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5 Fun Facts About Kevin Sbraga’s Fat Ham

By Danya Henninger
October 3, 2013
Photo by: Danya Henninger

On Wednesday night, Kevin Sbraga held a preview party for his second restaurant. While The Fat Ham isn’t even close to ready to go (a “Novemberish” opening is targeted), we did learn a few fun facts about what to expect about the West Philly Southern-focused restaurant.

  • Photo by: Danya Henninger

    1) There Will Be Hot Sauce

    One of the highlights of a research trip Sbraga and cohorts took through the South was a stop at the Tabasco factory (where he was given the memento spoon necklace shown above). All the Tabasco in the world is produced at the Avery Island facility, and on the tour, Sbraga tasted both freshly-mashed peppers and the finished sauce, which ferments for three years before it's bottled.

    He’s adopting that technique for The Fat Ham’s signature sauce - the version we tasted at the preview party wasn’t quite ready, Sbraga said, because it still needed more time to age. (It was good nevertheless, brightly hot with a round, full flavor.)

  • Photo by: Danya Henninger

    2) The Deck Will Have Rocking Chairs (but No Tables)

    The Fat Ham is opening in the former Tria Wine Room in The Left Bank building just a block across the Schuylkill on Walnut. A beautiful but small wooden deck left over from the previous restaurant will remain, but it will not have outdoor tables. Rather, general manager Ben Fileccia tells us, the patio will be set up with classic, Southern-style rocking chairs for relaxing with a drink or just taking in a breath of fresh air.

    (Shown above: shooters of The Fat Ham’s creamed corn with chive oil.)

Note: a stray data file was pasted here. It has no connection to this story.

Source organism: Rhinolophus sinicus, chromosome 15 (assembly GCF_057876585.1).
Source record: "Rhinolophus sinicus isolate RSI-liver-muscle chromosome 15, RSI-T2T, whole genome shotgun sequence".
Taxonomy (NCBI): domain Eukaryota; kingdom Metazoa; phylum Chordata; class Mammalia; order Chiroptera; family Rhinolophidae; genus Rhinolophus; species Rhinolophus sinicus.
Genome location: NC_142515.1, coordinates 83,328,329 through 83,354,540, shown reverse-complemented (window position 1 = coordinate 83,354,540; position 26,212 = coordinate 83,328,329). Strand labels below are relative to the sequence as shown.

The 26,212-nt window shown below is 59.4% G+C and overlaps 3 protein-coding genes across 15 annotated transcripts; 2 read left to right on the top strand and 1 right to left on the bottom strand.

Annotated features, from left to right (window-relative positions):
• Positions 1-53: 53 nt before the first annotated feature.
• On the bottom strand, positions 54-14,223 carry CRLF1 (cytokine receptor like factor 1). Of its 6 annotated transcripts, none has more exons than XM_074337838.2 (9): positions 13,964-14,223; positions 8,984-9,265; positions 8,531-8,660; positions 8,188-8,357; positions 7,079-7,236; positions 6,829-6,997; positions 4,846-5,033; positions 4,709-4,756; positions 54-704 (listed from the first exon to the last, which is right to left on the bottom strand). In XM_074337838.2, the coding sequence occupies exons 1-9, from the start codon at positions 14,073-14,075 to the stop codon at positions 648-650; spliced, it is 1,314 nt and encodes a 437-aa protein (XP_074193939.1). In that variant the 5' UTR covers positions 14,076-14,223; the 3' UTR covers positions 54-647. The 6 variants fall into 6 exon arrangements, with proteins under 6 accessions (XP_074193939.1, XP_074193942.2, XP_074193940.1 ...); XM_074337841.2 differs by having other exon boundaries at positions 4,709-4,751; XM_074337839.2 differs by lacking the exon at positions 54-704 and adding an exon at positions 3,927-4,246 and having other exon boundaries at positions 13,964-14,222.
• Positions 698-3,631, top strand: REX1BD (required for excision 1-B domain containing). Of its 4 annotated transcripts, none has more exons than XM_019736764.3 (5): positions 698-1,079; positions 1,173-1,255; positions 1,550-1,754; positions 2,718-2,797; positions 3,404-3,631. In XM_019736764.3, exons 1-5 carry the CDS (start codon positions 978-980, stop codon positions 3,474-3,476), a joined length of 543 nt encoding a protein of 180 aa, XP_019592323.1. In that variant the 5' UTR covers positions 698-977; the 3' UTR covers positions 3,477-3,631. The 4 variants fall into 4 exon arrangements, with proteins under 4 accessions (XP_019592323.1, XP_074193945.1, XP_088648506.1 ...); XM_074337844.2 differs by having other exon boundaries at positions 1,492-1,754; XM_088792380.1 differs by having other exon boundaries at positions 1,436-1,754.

• Photo by: Danya Henninger

    3) Cocktails Will Be Southern With a Twist

    Sbraga bar manager Anwar Morgan (above) has begun to create a lineup of cocktails that starts with Southern classics but gets a dose of new innovation. His Montgomery Mule is an ode to the peaches produced in that Alabama town - it mixes peach-infused Russian vodka with lemon juice and ginger beer, all served in a traditional copper mug.

    The julep gets an update with added blackberries, which are infused into Death’s Door white whiskey and also shaken into the mix as preserves. Everything is strained so there are no mint leaves in the drink to get stuck in your teeth. Look for this one to be served in a frosty metal julep tin.

  • Photo by: Danya Henninger

    4) Sbraga Does Right By Pigs

    As might be guessed from the restaurant’s name, there will be a lot of pork on the menu. We had a chance to sample a couple of early creations including a suckling pig that was cooked over live coals. The pork was caught at the perfect moment, with shreds of meat that were moist and tender, but not mushy.

    Also worthy of note were the ham fritters, fried balls studded with Virginia Ham. They looked like arancini but burst into savory liquid in your mouth, oozing with bechamel. A dunk in the buttermilk ranch sauce on the side was unnecessary but a bonus.

  • Photo by: Danya Henninger

    5) Perfect Pickles Make Pork Better

    As good as the pulled pork tasted by itself, it was even better served with Sbraga’s housemade pickled vegetables. Pickled carrots, cauliflower and cucumber didn't just add an array of vibrant colors; each one had its own unique flavor, not too tangy and not too sweet. The mustard sauce drizzled over the top was good enough to drink on its own.

    Overall takeaway: there are quite a few reasons to look forward to the opening of this petite dining room across the river.

    3131 Walnut St.

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Places Mentioned

Sbraga

American • Rittenhouse Square

Food27 Decor24 Service24 Cost$64
 
 
 
 
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